We like to think of Vincent van Gogh as the archetypal tortured artist. While perhaps he fits the bill, there’s more to the story, and this episode of Power of Art (above) takes pains to fill out the Dutch painter’s character. He didn’t slice off his entire ear, we learn — just part of it. And while he did indeed enjoy his peaks of creativity between agonizing ”spasms of craziness,” he experienced both as an “insatiable bookworm” fueled by a deep-seated religious drive. All this information comes from the mouth of historian Simon Schama, author of popular books and host of television programs including Landscape and Memory, Rembrandt’s Eyes, and this particular video’s source, Power of Art. The series enters the world of eight artists through eight paintings. Van Gogh’s 1890 Wheatfield with Crows, according to Schama, marks the start of modern art.
Two personalities take us through the story of painting and painter: Schama and van Gogh himself, portrayed in dramatic scenes that come between sections of Schama’s narration. The program doesn’t keep these two time frames strictly separate: while we hear Schama describe van Gogh’s peculiarly energetic use of the brush, we also hear the brush itself, loudly and clearly, as we watch van Gogh wield it. (Power of Art’s sound design shows an uncommon attention to detail.) Later, we see van Gogh lament the episodes of insanity that have him eating dirt off the floor. Cut to Schama: “It’s worse, actually.” A harrowing extended shot follows of the painter eating his paint. Never has television taught art history quite so dramatically.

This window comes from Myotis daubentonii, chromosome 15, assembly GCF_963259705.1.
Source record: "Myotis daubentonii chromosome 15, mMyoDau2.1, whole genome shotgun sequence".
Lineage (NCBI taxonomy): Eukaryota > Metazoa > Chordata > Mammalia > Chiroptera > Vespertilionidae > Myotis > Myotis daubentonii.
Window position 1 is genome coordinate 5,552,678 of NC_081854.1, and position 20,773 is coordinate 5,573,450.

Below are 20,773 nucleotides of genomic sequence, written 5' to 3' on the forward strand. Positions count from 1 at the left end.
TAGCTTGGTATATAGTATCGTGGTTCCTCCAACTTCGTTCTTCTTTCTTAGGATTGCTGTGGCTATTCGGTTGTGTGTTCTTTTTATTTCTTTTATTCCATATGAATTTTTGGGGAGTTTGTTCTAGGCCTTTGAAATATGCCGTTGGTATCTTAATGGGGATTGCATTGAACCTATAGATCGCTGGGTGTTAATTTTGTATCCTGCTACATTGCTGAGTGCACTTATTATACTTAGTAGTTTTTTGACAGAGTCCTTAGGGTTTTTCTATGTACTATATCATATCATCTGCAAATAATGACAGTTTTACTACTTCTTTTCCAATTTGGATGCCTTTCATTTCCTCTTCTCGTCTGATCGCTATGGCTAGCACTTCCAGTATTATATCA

All episodes of The Power of Art are available on YouTube. It’s also available in one tidy collection on Amazon:
- Van Gogh’s Wheatfield with Crows
- Caravaggio’s David with the Head of Goliath
- Picasso’s Guernica
- Rembrandt’s Conspiracy of Claudius Civilis
- Jacques-Louis David’s The Death Of Marat
- Bernini’s Ecstasy of St. Theresa
- Turner’s The Slave Ship
- Rothko’s Seagram Murals: 1, 2, 3, 4, 5, 6, 7